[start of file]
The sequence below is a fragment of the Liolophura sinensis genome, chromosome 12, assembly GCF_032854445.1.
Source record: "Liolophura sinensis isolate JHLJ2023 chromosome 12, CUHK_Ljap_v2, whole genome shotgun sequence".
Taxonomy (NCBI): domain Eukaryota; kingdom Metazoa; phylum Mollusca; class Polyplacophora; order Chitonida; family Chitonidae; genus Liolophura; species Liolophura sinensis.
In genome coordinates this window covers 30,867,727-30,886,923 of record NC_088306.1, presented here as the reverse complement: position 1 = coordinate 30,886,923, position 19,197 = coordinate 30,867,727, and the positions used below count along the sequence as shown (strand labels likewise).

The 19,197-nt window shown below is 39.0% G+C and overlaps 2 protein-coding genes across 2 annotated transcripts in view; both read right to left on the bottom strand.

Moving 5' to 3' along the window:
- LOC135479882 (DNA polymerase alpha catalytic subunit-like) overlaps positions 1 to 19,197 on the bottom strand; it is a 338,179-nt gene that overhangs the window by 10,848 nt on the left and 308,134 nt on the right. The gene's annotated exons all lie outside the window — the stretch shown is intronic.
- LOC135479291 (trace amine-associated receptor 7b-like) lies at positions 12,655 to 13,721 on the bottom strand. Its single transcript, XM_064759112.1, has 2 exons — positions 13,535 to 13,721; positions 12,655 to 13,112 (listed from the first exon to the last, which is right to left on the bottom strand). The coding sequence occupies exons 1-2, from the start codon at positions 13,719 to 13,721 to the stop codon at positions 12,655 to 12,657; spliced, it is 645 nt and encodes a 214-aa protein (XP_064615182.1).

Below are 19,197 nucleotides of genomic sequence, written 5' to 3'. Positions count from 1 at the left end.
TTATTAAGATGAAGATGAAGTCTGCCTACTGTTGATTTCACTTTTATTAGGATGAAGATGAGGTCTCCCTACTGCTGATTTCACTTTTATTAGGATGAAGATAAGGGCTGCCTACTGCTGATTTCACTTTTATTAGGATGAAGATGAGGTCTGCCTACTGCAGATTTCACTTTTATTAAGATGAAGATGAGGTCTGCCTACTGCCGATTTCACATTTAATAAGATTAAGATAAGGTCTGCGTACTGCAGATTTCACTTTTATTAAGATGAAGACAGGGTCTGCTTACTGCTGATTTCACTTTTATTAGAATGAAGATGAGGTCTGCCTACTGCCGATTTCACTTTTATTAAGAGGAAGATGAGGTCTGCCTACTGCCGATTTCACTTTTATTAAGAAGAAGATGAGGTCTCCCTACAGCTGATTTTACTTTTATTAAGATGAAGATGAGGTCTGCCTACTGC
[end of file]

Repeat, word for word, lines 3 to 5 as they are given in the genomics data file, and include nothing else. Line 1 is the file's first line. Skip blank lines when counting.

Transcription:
Taxonomy (NCBI): domain Eukaryota; kingdom Metazoa; phylum Mollusca; class Polyplacophora; order Chitonida; family Chitonidae; genus Liolophura; species Liolophura sinensis.
In genome coordinates this window covers 30,867,727-30,886,923 of record NC_088306.1, presented here as the reverse complement: position 1 = coordinate 30,886,923, position 19,197 = coordinate 30,867,727, and the positions used below count along the sequence as shown (strand labels likewise).

The 19,197-nt window shown below is 39.0% G+C and overlaps 2 protein-coding genes across 2 annotated transcripts in view; both read right to left on the bottom strand.